Moral Rebellion at Heart of ‘La Promesse’
Morality is a given in the movies; everyone, even the worst of creatures, knows if they’re bad or good. In “La Promesse,” an exceptional film from Belgium, all of that is reversed as a sense of right and wrong struggles to emerge in a young man who never knew there was a difference. The conflicts involved are intense and absorbing, proving that compelling moral dilemmas make for the most dramatic cinema.
An exciting discovery at both last year’s Directors’ Fortnight at Cannes and the New York Film Festival, “La Promesse” makes being politically relevant and philosophically thoughtful so simple and involving that the story seems to be telling itself. Written and directed by Luc and Jean-Pierre Dardenne, a pair of filmmaking brothers, it is made with such unobtrusive sureness that it’s able to exert great power without forcing anything.
Though relatively new to features, the Dardenne brothers have 20 years of documentary work in Belgium behind them, and their use of hand-held cameras and probing close-ups gives “La Promesse” the urgency and immediacy of total authenticity. Toss in unknown but persuasive actors and characters whose reality is unmistakable and you get an idea why this film is as bracing as it is.
“La Promesse” is set on the outskirts of the Belgian city of Liege and centers on a 15-year-old apprentice auto mechanic named Igor (Jeremie Renier). An opportunistic sneak thief and smooth liar, Igor is like a small animal with dirty blond hair, casually amoral because in his world the opposite has never been presented as an option.
Igor’s universe is completely controlled by his father, Roger (Belgian stage actor Olivier Gourmet). A pudgy, bearded and petty despot, Roger has a lie or a threat or a beating for every occasion. Hot-tempered, violent, a master of casual betrayals, Roger puts together scams without end, but he also cares for his son and values their almost symbiotic relationship.
Roger’s business is dealing in illegal immigrants--Turks, Ghanaians, Romanians and Koreans--who sneak into Belgium looking for a better life. Roger hides them in a clandestine rooming house, charging them exorbitant fees for false identity papers while collaborating with the police when a raid is needed to satisfy the local politicians.
In all of this, Igor, made in his father’s image and hardened by sharing his lifestyle, is a willing second-in-command. Part man, part boy, he spends the spare moment when he’s not conniving with the old man putting together a go-kart with his young friends.
Igor’s life begins to change when Assita (Assita Ouedraogo) and her small child arrive from Burkina Faso to join husband and father Hamidou (Rasmane Ouedraogo) in Roger’s boarding house. Assita’s individuality intrigues Igor, and then a jolt of fate shoves their lives closer. Hamidou has an accident working illegally, Roger refuses to take him to the hospital, and he dies after making Igor agree to take care of his wife and child, the promise of the title.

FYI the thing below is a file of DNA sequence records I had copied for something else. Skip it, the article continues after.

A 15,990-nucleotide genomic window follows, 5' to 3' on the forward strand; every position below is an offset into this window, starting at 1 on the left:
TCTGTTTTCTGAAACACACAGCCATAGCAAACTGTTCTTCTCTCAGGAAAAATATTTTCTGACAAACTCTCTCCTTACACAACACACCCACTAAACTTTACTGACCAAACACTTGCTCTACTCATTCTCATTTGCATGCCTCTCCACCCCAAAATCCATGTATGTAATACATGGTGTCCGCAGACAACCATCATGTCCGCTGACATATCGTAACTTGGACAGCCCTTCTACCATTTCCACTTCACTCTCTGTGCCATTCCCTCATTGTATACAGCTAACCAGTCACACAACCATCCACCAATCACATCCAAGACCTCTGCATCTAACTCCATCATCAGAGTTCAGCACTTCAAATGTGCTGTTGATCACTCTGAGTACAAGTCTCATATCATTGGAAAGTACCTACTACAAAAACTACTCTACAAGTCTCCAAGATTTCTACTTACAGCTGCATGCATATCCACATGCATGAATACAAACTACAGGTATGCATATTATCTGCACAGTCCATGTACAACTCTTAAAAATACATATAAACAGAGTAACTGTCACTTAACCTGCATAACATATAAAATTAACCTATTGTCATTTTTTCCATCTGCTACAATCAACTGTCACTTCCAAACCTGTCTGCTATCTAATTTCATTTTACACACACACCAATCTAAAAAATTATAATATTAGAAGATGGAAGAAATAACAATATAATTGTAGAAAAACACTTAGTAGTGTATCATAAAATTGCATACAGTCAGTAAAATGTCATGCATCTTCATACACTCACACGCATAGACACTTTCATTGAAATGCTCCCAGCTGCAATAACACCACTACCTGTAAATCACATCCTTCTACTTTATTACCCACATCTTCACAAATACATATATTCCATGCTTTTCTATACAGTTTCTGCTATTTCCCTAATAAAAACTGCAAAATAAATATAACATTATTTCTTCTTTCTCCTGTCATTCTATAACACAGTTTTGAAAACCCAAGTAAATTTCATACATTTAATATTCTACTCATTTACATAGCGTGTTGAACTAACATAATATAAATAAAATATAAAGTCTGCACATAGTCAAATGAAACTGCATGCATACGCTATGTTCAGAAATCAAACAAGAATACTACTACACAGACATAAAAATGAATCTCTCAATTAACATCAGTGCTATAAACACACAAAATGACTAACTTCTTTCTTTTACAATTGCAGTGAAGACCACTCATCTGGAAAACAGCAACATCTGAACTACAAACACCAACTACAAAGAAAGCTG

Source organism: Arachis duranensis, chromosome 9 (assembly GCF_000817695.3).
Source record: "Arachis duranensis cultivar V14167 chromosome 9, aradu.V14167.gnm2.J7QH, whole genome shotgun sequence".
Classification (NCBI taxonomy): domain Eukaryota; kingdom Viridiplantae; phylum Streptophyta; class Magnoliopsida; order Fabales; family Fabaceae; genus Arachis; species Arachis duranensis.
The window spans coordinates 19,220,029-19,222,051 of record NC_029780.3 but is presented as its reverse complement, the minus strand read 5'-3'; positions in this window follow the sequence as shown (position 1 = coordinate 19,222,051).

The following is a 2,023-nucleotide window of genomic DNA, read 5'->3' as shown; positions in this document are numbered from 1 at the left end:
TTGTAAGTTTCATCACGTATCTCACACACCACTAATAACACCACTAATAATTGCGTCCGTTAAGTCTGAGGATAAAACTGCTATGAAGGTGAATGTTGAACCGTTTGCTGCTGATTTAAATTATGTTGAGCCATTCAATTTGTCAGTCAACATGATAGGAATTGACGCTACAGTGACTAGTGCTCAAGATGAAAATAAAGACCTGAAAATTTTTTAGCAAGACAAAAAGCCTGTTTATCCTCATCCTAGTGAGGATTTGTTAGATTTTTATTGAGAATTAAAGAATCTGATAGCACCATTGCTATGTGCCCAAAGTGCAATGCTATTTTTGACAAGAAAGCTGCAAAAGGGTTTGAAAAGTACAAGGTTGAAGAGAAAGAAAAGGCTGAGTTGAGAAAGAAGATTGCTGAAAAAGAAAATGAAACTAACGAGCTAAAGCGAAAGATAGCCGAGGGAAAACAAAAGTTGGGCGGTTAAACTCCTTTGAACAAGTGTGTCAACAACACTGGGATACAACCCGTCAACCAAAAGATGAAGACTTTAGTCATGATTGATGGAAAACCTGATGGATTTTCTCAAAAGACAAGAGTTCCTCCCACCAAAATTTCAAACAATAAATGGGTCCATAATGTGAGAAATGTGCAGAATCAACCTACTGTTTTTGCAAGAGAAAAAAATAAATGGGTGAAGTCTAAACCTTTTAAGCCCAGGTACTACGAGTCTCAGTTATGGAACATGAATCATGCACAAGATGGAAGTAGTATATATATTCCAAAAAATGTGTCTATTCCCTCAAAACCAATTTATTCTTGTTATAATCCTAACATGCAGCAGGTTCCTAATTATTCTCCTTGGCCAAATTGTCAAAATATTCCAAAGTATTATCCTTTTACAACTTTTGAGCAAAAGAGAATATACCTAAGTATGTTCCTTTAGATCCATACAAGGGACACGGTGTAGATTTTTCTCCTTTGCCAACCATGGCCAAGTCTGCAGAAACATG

It’s difficult to do justice to how subtly the film develops from here, how unflinching it depends on documentary-style realism and expressive faces to make its points. Though the question of romance never arises, Igor becomes increasingly protective of Assita, which puts him in conflict with his father, the only person who’s ever cared about him. It’s a predicament that is as difficult as it is compelling.
“La Promesse’s” actors have differing levels of experience, with Jeremie Renier, an impressive natural, having the least and Assita Ouedraogo (whose first trip to Europe was to make this film) having appeared in three films of fellow countryman Idrissa Ouedraogo. But they all work so seamlessly here we feel we’re eavesdropping on a moral rebellion that is being played out for the highest possible stakes.
Among the many things it does right, “La Promesse” refuses to even consider glib solutions. This film understands that moral choices are a painful, troublesome business, that decisions to do the right thing are not simple to take and hardly make things easier. Nothing in life takes more courage, and no kind of filmmaking offers greater rewards.
* Unrated. Times guidelines: intense adult situations and themes.
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Jeremie Renier: Igor
Olivier Gourmet: Roger
Assita Ouedraogo: Assita
Rasmane Ouedraogo: Hamidou
Released by New Yorker Films. Directors Jean-Pierre and Luc Dardenne. Producers Luc Dardenne, Hassen Daldoul. Screenplay Jean-Pierre and Luc Dardenne. Cinematographers Alain Marcoen, Benoit Dervaux. Editor Marie-Helene Dozo. Costumes Monic Parelle. Music Jean-Marie Billy. Set design Igor Gabriel. Running time: 1 hour, 33 minutes.
* Exclusively at the Nuart, 11272 Santa Monica Blvd., West Los Angeles, (310) 478-6379.